#1508: Black Is…

Black culture laid the foundation for almost every popular form of American music over the last 100 years.  It’s true.  If you’re a music fan you have to acknowledge the massive contribution and amazing talent that African-Americans brought to the table over the 20th Century.  Especially throughout the ’60s & ’70s (the civil rights movement and it’s fallout, so to speak) the bravery and electricity that artists were putting down on tape was like nothing else.  So on this episode I’ve decided to sample a small cross-section of these prolific and amazing artists.   Sure enough, one hour isn’t enough to cover such an expansive collection of work, but I did my best to hit highlights.  Hope you enjoy the trip.

Full Tracklist below ->

(open: Up Against The Wall – Quincy Jones)

Black Is – The Last Poets
Long Burn The Fire – Black Merda
Ike’s Rap II – Isaac Hayes
If I Can’t Have You – Etta James & Harvey Fuqua
(break: Pearl High – The Bar Kays)

Spanish Castle Magic – The Jimi Hendrix Experience
Such A Fool For You – Ike & Tina Turner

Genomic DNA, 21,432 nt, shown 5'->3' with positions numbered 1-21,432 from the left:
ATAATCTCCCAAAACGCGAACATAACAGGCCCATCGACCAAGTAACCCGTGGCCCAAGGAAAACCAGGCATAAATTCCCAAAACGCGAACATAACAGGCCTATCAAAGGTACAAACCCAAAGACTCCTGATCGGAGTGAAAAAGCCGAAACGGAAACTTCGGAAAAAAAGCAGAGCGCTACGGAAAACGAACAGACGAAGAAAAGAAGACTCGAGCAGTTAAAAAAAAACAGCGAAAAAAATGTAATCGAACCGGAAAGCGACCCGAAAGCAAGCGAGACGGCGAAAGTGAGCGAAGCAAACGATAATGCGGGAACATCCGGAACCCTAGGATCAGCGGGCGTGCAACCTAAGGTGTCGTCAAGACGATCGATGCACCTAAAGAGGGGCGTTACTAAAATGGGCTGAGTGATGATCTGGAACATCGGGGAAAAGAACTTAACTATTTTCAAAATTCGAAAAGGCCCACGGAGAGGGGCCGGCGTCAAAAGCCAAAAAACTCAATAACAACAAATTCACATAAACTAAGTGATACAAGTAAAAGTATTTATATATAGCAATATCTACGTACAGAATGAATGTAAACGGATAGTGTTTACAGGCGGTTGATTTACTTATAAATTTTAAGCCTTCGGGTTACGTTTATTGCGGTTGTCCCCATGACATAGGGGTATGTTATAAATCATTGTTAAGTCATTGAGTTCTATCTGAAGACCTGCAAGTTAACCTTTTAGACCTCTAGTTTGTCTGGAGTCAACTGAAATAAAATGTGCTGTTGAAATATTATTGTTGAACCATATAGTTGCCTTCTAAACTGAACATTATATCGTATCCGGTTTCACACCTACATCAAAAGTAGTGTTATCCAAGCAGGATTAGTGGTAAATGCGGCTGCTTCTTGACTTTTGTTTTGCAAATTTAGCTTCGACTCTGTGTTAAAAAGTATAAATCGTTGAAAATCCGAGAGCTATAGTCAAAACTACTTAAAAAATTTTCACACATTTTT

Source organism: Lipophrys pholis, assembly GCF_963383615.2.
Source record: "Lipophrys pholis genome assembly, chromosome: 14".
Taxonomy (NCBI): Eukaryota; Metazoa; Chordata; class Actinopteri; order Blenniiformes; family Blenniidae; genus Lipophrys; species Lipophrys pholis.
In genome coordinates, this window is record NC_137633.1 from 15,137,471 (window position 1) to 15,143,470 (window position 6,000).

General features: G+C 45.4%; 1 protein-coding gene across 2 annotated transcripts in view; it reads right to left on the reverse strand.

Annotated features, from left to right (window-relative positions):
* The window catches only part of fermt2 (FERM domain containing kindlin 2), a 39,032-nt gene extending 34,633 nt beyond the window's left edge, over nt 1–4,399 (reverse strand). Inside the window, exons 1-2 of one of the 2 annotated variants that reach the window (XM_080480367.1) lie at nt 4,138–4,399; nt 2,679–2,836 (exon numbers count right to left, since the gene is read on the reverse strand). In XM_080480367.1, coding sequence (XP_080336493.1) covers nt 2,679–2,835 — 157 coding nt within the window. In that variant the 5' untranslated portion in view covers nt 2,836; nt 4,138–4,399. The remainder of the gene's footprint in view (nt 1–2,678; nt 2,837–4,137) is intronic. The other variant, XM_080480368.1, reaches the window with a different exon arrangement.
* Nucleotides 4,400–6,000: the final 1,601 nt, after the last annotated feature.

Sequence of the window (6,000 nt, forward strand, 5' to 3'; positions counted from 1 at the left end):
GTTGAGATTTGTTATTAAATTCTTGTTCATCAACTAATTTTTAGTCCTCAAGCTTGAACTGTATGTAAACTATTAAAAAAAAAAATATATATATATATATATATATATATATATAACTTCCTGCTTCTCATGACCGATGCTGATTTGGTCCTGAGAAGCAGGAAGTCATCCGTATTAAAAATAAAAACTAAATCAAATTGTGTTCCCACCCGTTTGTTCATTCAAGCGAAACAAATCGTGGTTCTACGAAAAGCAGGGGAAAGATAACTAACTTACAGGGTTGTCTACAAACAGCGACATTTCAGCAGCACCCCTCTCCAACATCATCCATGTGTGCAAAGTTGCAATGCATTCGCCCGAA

Licking Stick – James Brown
Wandering Blues – John Lee Hooker & the Groundhogs
(break: Ostinato (Suite For Angela) – Herbie Hancock)

If It Was Good Enough For Daddy – Clarence Reid
Black Satin – Miles Davis
I Never Loved A Man (The Way I Love You) – Aretha Franklin
Keep On Knocking – Death
(break: Turiya – Alice Coltrane)

Strange Fruit – Nina Simone
Inner City Blues (Make Me Wanna Holler) – The Chi Lites
Gotta Find A New World – Al Green
Uncloudy Day – The Staple Singers
Old Ship Of Zion – Five Blind Boys of Mississippi

(end: Frustrating Disappointment – Johnny Pate)

My favorite facts about some of this week’s artists:

Black Merda was the backup band on Edwin Starr’s singles “Agent Double-O Soul” & “War.”

As a songwriter & producer at STAX, Isaac Hayes is responsible for a staggering amount of hit songs.

Etta James‘ father was rumored to be billiards legend “Minnesota Fats.”

Clarence Reid wrote hits for hot soul artists, but would write x-rated alternate versions and release them as his alter ego, Blowfly.

Advertisements

Leave a Reply

Fill in your details below or click an icon to log in:

WordPress.com Logo

You are commenting using your WordPress.com account. Log Out / Change )

Twitter picture

You are commenting using your Twitter account. Log Out / Change )

Facebook photo

You are commenting using your Facebook account. Log Out / Change )

Google+ photo

You are commenting using your Google+ account. Log Out / Change )

Connecting to %s